Glamping in the countryside – Starting a Glamping Business

Posted: 18th November 2015

glampGlamping – it wasn’t even a word 5 years ago and now it’s the hottest holiday choice. When deciding on your location, obviously it is desirable to be based close to a well-known holiday destination with a good local infrastructure of tourist attractions, places to eat and special events. Locations near these mature holiday destinations can be expensive, but you could turn the tables and chose a remote location, use the peace and quiet, lovely walks and beautiful country views as your Unique Selling Point – the antidote to rushed city living.

It is not quite as simple as just plonking a few yurts in a field. You will need a licence and planning permission, so speak to your local council. Think about basic facilities, holiday makers are prepared to do without electricity (nothing lovelier than tea lights and a bread oven) but toilets and showers are a different matter!  Sewerage and waste water disposal must meet national regulations; contact the Environment Agency for help with permits and regulations

Also make sure you have the right insurance in place, the Camping and Caravan  offers guidance. Finally to protect you and your customers you will need a robust set of terms and conditions which customers must agree to and is a trusted umbrella group of exclusive farm glamping holidays and is a good place to look for ideas and to get an idea of the rental price to charge, you may even want to consider a franchise.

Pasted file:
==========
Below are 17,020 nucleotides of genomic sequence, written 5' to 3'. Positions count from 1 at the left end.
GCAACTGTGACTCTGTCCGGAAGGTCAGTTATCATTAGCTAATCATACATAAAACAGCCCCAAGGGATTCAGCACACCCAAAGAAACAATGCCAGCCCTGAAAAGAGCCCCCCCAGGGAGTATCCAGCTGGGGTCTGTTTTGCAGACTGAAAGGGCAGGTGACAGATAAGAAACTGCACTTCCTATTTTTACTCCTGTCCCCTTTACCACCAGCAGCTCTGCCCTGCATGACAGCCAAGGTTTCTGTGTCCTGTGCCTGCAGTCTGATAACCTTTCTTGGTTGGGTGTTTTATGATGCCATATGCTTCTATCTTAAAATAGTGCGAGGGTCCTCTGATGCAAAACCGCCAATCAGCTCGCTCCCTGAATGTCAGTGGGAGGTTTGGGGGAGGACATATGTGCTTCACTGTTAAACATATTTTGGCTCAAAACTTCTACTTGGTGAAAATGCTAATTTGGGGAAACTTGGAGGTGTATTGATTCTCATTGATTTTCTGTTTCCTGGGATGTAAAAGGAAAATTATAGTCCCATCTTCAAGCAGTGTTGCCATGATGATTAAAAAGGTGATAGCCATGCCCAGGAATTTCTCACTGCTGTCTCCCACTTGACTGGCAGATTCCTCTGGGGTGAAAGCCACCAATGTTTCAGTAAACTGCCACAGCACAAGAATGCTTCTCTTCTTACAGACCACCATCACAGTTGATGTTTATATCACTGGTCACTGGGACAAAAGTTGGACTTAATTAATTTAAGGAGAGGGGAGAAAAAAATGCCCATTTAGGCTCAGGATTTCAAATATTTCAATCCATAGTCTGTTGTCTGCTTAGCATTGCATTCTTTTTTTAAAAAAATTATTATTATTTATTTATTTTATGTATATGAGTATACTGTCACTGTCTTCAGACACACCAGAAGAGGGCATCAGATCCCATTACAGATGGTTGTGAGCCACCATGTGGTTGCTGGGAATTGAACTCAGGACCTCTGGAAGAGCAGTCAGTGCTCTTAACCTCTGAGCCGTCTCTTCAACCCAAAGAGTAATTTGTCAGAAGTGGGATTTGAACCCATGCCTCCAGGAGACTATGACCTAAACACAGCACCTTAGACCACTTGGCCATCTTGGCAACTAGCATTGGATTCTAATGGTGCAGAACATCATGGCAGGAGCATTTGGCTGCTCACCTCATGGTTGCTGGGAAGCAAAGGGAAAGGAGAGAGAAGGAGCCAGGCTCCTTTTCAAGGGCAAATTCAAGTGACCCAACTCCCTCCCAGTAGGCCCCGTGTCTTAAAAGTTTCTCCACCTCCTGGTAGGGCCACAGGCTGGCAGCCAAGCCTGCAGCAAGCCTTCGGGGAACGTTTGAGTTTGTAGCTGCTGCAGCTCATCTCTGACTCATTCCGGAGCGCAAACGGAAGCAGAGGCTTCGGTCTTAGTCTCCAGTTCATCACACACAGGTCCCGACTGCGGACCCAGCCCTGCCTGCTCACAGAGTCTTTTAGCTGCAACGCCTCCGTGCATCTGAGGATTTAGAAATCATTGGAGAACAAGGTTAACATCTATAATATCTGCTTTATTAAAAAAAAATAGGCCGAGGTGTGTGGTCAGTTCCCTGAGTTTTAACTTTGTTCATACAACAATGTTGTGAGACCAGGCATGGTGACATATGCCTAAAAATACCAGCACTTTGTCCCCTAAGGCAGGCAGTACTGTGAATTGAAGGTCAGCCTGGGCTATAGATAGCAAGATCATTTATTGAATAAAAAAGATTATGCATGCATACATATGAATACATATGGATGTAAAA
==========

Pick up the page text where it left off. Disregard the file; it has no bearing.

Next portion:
When you design and style your glamp site, remember that holiday makers are looking for something different; a glamping experience isn’t the same as a 5 star hotel so don’t try to compete in that market. Your guests want to live the rural dream even if it just for a few days. Make sure your website and all your marketing material reflects the theme; beautiful, restful images illustrating the relaxation and peace of glamping – no computers, no television but without having to rough it. Blog and use social media frequently to reflect and tell stories about that rural idyll that people want to experience – reel guests into the peace.

Your guests are a captive audience while they are with you so don’t miss the opportunity to offer additional services; welcome pack, catering, fresh farm or local produce boxes, picnic hampers or attractions. Again offer the whole experience and don’t worry too much about competing on price, guests tend to have a “once a year” mentality so are happy to add to the experience.